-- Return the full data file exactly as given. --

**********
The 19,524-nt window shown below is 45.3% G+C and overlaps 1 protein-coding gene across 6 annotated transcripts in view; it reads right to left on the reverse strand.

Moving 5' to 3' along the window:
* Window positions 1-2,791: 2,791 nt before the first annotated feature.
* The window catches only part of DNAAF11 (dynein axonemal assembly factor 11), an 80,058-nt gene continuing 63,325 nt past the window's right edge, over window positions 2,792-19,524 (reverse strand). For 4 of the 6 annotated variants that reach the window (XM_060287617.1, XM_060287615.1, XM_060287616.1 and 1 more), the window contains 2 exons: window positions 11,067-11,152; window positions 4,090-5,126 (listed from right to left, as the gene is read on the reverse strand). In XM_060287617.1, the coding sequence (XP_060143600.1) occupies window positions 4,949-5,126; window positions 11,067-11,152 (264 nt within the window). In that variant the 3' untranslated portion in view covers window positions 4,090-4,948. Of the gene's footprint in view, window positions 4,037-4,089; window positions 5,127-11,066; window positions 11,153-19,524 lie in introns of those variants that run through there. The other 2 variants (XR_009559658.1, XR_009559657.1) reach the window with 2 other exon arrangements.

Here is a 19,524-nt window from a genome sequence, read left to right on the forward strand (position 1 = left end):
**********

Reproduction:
The 19,524-nt window shown below is 45.3% G+C and overlaps 1 protein-coding gene across 6 annotated transcripts in view; it reads right to left on the reverse strand.

Moving 5' to 3' along the window:
* Window positions 1-2,791: 2,791 nt before the first annotated feature.
* The window catches only part of DNAAF11 (dynein axonemal assembly factor 11), an 80,058-nt gene continuing 63,325 nt past the window's right edge, over window positions 2,792-19,524 (reverse strand). For 4 of the 6 annotated variants that reach the window (XM_060287617.1, XM_060287615.1, XM_060287616.1 and 1 more), the window contains 2 exons: window positions 11,067-11,152; window positions 4,090-5,126 (listed from right to left, as the gene is read on the reverse strand). In XM_060287617.1, the coding sequence (XP_060143600.1) occupies window positions 4,949-5,126; window positions 11,067-11,152 (264 nt within the window). In that variant the 3' untranslated portion in view covers window positions 4,090-4,948. Of the gene's footprint in view, window positions 4,037-4,089; window positions 5,127-11,066; window positions 11,153-19,524 lie in introns of those variants that run through there. The other 2 variants (XR_009559658.1, XR_009559657.1) reach the window with 2 other exon arrangements.

Here is a 19,524-nt window from a genome sequence, read left to right on the forward strand (position 1 = left end):